In research and clinical care, visual problems are primarily understood as objective visual impairments. Objective visual impairments are impairments that are objectified by visual function tests of, for example, visual acuity or the visual field. Subjective visual complaints, on the other hand, often receive less attention than objective visual impairments. Subjective visual complaints are patient-oriented descriptions of visual disturbances experienced in daily life, either at a functional level with a description of the vision itself (e.g. unclear vision or double vision) or at an activity level (e.g. difficulties with reading or watching television). Subjective complaints are usually less clearly defined than impairments identified with objective measures. PD or MS patients, for example, can report their vision as being ‘blurred’, ‘washed out’ or ‘distorted’ [12,13]. As useful as objective measures are for the assessment of visual impairments, it remains unclear whether they fully reflect the degree of visual problems patients experience in daily life [1417]. An accurate and complete view on the difficulties patients encounter in daily life is of utmost clinical importance in order to guide further assessment, care and rehabilitation [14]. Therefore, clinical instruments aiming at the assessment of patients’ complaints and related difficulties in daily life are of critical relevance.

Despite the relevance of such instruments, there is a lack of measures that can be used to assess subjective visual complaints. Patients with neurodegenerative disorders who suffer from visual problems might therefore not receive the care and rehabilitation they need. The instruments that are currently available are primarily aimed at assessing vision-specific health-related quality of life in daily activities and do not fully capture subjective visual complaints at a functional level [14]. One of these questionnaires is the 25-item National Eye Institute Visual Function Questionnaire (NEI-VFQ-25). The NEI-VFQ-25 is a widely used questionnaire for the assessment of vision-related quality of life in patients with chronic eye diseases [18]. It aims to assess the impact of visual symptoms on daily-life activities, such as reading street names or watching a movie, and multiple dimensions of health-related quality of life, including emotional well-being and social functioning [18]. The NEI-VFQ-25 was found to be valid for the assessment of vision-related quality of life in different patient samples, including MS [1922] and PD [23,24], but is unfortunately limited in that it does not assess subjective visual complaints at a functional level.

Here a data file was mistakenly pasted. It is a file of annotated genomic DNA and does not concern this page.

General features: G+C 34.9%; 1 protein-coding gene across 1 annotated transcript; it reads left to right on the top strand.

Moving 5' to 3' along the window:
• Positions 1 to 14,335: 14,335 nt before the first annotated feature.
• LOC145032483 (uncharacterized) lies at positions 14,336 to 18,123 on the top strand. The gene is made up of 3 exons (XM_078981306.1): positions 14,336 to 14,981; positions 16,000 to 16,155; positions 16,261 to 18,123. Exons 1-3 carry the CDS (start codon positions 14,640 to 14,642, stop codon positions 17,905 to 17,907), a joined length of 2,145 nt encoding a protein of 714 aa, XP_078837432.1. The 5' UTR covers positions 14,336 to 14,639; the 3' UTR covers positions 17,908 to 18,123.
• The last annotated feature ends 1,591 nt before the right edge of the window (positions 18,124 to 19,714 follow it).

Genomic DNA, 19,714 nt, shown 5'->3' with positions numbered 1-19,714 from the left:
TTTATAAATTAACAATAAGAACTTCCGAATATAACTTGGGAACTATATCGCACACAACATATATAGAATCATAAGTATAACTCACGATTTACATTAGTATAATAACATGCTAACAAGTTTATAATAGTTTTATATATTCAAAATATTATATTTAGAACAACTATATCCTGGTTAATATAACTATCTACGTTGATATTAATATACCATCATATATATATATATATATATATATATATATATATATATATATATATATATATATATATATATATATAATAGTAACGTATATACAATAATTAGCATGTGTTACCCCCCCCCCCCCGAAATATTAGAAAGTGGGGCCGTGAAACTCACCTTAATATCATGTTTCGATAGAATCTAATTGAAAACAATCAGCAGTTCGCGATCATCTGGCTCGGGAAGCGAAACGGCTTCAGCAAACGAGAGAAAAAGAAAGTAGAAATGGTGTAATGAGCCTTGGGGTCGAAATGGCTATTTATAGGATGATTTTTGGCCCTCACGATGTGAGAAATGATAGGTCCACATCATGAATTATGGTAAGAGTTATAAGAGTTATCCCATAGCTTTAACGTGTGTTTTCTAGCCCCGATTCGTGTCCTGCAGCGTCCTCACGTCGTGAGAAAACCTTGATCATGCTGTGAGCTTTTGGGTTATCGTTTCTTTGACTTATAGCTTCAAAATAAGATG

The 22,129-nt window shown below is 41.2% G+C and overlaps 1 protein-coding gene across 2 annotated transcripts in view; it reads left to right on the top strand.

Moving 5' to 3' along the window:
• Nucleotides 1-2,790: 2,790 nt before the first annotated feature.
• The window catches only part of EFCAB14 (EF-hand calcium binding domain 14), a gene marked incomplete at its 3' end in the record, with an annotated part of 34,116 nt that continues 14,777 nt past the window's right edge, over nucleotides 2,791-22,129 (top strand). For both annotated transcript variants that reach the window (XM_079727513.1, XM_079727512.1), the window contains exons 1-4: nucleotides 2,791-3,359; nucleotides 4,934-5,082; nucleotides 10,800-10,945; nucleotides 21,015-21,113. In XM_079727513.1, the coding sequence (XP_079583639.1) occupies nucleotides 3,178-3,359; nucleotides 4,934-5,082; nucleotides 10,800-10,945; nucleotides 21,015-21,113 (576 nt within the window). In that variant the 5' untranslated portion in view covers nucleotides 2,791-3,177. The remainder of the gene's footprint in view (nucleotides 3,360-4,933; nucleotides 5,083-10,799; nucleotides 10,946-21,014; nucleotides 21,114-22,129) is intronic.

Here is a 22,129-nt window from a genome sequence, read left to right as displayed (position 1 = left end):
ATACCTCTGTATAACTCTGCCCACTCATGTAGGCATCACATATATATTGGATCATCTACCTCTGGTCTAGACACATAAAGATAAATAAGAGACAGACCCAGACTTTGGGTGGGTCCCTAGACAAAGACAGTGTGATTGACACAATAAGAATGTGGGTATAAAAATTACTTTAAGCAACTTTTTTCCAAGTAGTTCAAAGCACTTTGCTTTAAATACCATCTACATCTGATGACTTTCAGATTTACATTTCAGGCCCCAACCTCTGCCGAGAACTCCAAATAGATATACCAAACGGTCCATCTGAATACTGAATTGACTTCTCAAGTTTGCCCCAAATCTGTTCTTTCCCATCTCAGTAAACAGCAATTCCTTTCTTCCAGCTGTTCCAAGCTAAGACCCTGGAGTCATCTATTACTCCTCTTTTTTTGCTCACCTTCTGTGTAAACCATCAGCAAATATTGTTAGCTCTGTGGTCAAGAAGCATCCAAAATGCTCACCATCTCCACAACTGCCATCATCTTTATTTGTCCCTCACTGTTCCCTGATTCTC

A questionnaire that is aimed to measure subjective visual complaints at a functional level is the Cerebral Visual Complaints questionnaire (CVC-q). The CVC-q originates from the Cerebral Vision Screening questionnaire developed by Kerkhoff, Schaub and Zihl [25]. This originally 10-item questionnaire aims to measure visual complaints in patients with acquired brain injury and was found to be valid in individuals following stroke [26]. For application in visual rehabilitation centers, this questionnaire has been modified to the 43-item CVC-q. The CVC-q captures visual complaints at a functional level, such as unclear vision or an altered experience of color, as well as problems in vision-related activities, such as reading or climbing stairs, This amplification of the questionnaire serves a more thorough evaluation of problems patients encounter in daily life in order to guide specialized visual care and rehabilitation. Although clinicians find the CVC-q useful to guide rehabilitation in visual rehabilitation centers, a practical disadvantage is that the CVC-q contains a large number of items and is developed to be applied by a trained healthcare professional. Administration of the CVC-q is therefore time-consuming, making it unsuitable for use by medical specialists including general practitioners and neurologists, who often have relatively short consultation meetings per patient. Consequently, there is a great need for a short self-report patient-centered screening tool that (1) can be used by medical specialists, (2) helps recognizing subjective visual complaints often reported by patients with neurodegenerative disorders, and (3) ultimately improves referral of visually impaired patients to specialized care and treatment.